Roughly this time last year, I had selected with much trepidation the University of Geneva as my first choice study abroad location. Admittedly, it was a decision motivated by the prospect of gorgeous scenery and even more gorgeous chocolate; Academia was at the very back of my mind. But as my final exam (English to French translation, if you’re curious) looms, it hasn’t quite sunk in that I’ll be saying au revoir to Switzerland in a few days.
Throughout August 2014, I was a bundle of nerves. An excited bundle of nerves, mind you, but hardly a day passed without me thinking of what might go wrong. The plane might crash into the English Channel! I won’t get on with the people I live with! I WON’T UNDERSTAND ANYTHING THAT ANYONE SAYS!
Fortunately, none of my fears were confirmed and I’m pleased to report that the first part of my year abroad has been brilliant. I wish I could say something dramatic here, like I got my leg chewed off by Lake Geneva’s equivalent of the Loch Ness monster, but luckily nothing has marred my stay. I’m not sure how the next four months will be able to compete!
Here’s the million dollar question: Has my French improved? The answer is a humongous YES. After receiving some pretty shoddy oral grades during my first few years at university, I’ll confess that my confidence at speaking French was low. When I first arrived, I would repeat the sentence I needed over and over again in my head before daring to speak to a shop assistant. I would question whether I’d used the right tense or made a conjugation mistake, strangely terrified that native speakers would belittle me for my rubbish grasp of their language.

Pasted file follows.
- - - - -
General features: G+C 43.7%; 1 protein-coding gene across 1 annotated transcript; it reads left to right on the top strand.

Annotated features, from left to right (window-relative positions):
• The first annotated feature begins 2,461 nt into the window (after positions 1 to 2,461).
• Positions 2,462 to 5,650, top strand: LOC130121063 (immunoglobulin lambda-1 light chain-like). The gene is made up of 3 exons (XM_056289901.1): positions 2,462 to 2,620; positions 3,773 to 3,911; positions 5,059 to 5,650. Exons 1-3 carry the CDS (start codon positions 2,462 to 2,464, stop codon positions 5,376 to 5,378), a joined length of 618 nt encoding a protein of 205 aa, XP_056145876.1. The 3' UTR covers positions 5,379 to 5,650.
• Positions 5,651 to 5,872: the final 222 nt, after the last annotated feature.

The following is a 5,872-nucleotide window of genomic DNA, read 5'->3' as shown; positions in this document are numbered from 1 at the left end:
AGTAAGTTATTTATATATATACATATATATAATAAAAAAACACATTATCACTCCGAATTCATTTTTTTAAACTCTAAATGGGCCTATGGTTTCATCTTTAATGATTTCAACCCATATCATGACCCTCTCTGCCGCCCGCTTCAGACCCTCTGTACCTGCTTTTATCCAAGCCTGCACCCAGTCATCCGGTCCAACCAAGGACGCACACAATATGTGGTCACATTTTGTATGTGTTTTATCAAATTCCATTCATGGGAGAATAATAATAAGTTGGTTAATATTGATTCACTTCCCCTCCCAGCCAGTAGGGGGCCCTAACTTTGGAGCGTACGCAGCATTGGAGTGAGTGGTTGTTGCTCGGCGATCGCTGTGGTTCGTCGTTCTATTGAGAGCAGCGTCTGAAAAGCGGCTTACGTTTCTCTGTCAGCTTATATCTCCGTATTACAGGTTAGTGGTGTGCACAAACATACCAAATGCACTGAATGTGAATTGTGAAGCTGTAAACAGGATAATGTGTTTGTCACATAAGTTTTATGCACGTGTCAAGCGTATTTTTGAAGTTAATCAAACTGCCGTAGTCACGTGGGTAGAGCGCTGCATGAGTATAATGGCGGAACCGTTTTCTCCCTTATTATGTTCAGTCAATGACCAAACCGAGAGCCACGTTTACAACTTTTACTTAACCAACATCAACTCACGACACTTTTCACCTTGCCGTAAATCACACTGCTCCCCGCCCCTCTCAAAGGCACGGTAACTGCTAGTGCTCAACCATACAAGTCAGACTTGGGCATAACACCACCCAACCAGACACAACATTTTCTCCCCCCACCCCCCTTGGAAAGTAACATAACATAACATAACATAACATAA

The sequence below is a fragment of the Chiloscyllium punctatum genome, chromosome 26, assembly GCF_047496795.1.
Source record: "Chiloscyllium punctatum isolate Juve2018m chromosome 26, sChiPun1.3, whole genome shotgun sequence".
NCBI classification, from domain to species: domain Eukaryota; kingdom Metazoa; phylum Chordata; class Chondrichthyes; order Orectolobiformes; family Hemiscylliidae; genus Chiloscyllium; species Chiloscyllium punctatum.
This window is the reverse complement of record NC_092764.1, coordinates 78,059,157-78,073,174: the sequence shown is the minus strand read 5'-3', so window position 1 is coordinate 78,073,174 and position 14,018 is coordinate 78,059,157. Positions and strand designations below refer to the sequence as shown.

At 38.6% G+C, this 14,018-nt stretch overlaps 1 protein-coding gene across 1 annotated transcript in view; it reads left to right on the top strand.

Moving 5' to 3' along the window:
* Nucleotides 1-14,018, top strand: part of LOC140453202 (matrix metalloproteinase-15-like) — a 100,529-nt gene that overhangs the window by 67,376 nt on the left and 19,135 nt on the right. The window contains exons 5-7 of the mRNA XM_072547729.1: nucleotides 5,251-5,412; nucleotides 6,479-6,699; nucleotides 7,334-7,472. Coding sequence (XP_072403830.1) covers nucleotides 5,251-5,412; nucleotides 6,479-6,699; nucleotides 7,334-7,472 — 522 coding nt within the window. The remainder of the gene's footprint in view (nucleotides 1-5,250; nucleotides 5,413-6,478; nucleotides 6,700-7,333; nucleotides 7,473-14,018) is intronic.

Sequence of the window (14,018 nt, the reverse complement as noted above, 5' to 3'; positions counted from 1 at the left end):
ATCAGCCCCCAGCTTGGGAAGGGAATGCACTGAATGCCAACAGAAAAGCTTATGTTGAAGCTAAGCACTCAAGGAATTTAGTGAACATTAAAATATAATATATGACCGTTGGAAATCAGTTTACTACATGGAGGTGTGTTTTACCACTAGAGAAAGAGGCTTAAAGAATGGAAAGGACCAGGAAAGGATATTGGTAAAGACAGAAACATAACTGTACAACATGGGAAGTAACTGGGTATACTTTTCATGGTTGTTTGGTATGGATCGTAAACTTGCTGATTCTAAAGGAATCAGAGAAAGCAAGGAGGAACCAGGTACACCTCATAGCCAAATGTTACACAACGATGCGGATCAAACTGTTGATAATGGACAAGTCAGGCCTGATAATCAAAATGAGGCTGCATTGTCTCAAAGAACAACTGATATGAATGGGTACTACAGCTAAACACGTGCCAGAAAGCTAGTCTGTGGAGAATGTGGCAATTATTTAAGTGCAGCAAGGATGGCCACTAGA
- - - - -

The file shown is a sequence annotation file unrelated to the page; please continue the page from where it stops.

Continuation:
Looking back, I don’t know why I was so scared. After only a couple of days, I realised that people didn’t care if said bonjour at 8 o’clock at night, or used the future tense instead of the conditional. It seems that they appreciate those who attempt to speak their language and are very encouraging, which has done me wonders. Although there is the odd Starbucks barista who, after hearing my failed attempt at saying “apple and cinnamon duffin” in a French accent, will speak to me in English, I feel like my spoken French has really come on.
As I said in an earlier post, studying here isn’t too different to what I’m used to in the UK. There have been a mixture of lectures and seminars, which have a similar format to those at Lancaster, with a fair amount of homework. The lecturers have been incredibly helpful and nothing is too much trouble. What amazes me, however, is the difference between British and Swiss students. For many British students, moving away from home and living in halls, fending for yourself, is a key part of the university life. Here, though, it’s the exception rather than the norm to move away. Since Swiss universities are of a pretty similar standard, many students decide to attend the one nearest to them. Another thing which is different is the lack of student societies, but I suppose I’m spoilt at Lancaster with our huge range of clubs to take part in!
Switzerland is real a gem of a country. Over the past 4 months, I’ve been able to explore Lausanne, Montreux, Basel, Zurich, Locarno, Lugano, Bellinzona, Lucerne and a host of cute towns and villages. Over the border, I’ve visited Chamonix, Evian, Annecy and most recently Lyon. I’ve done things as random as visited the United Nations, climbed the Reichenbach Falls and attended a comic con – not all in one day, although that would have made for a great story!
If you’re a French student who wants to go somewhere a little out of the ordinary yet not a million miles from home, I can’t recommend Switzerland enough. I know I’ll be back!